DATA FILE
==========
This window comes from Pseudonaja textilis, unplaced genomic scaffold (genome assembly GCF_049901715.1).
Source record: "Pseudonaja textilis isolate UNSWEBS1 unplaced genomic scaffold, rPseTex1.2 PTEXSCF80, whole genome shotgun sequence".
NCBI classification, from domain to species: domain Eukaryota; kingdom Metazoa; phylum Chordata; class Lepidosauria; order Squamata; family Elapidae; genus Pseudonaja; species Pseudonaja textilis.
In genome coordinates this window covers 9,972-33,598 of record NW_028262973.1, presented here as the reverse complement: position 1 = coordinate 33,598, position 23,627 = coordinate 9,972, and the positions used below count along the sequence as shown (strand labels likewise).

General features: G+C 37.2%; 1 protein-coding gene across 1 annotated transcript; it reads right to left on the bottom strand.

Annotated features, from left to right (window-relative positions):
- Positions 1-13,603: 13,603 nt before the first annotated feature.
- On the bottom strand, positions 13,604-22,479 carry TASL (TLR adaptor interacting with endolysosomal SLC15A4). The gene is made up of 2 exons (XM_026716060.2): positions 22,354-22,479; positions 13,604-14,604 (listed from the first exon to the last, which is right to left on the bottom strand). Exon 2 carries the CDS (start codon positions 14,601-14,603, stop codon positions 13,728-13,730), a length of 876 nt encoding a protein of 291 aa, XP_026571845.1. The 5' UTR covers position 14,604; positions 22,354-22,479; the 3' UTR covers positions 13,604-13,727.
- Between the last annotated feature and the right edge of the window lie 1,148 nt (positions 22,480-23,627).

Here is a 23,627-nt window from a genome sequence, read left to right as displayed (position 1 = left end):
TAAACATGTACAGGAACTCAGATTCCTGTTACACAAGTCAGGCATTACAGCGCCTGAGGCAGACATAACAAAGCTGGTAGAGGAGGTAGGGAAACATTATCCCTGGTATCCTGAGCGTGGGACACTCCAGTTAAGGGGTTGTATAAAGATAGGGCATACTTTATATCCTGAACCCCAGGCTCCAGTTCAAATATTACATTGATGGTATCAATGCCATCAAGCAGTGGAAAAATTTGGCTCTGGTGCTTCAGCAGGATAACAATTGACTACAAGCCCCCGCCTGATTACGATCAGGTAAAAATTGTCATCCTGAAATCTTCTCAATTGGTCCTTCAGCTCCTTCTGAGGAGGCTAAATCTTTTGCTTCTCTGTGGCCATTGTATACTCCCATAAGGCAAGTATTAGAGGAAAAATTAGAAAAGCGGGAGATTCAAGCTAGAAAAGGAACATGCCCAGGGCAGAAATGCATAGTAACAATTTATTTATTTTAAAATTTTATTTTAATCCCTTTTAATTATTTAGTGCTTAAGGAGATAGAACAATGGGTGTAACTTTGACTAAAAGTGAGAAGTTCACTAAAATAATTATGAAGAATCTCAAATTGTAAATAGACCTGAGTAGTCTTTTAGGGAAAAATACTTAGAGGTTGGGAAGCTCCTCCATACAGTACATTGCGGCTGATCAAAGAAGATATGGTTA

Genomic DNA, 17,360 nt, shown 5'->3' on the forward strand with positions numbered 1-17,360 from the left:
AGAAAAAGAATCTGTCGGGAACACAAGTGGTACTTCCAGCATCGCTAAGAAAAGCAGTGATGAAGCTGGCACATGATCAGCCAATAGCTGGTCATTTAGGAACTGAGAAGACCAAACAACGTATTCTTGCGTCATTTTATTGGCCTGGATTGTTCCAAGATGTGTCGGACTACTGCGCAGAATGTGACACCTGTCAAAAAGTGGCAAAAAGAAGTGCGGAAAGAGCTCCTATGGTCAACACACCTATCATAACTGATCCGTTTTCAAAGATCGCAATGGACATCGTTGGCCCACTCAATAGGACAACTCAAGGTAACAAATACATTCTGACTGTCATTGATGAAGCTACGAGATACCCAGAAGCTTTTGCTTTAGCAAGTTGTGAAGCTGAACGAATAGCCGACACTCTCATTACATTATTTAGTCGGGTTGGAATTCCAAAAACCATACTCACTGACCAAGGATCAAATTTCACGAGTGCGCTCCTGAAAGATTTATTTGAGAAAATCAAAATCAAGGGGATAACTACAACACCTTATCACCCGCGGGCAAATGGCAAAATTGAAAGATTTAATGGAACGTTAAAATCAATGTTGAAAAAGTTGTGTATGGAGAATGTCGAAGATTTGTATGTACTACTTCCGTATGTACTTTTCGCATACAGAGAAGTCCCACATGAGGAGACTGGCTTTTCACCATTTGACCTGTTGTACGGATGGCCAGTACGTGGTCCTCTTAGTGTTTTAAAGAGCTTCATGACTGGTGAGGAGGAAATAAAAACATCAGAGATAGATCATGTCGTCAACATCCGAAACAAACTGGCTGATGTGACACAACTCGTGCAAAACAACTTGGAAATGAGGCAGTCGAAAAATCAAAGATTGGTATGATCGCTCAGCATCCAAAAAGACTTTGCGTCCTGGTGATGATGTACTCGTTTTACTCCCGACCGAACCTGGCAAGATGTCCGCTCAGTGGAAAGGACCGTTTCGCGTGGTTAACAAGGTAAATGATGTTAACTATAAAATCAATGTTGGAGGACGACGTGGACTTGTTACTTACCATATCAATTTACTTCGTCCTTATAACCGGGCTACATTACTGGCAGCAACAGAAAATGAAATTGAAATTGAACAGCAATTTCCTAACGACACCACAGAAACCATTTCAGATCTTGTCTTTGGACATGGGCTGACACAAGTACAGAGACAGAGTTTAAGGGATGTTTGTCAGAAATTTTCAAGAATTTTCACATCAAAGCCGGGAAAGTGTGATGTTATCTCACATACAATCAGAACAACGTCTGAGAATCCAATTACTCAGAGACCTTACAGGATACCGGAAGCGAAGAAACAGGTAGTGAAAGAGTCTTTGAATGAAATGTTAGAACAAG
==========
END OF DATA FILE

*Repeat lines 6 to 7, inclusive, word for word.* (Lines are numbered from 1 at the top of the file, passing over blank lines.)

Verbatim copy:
Annotated features, from left to right (window-relative positions):
- Positions 1-13,603: 13,603 nt before the first annotated feature.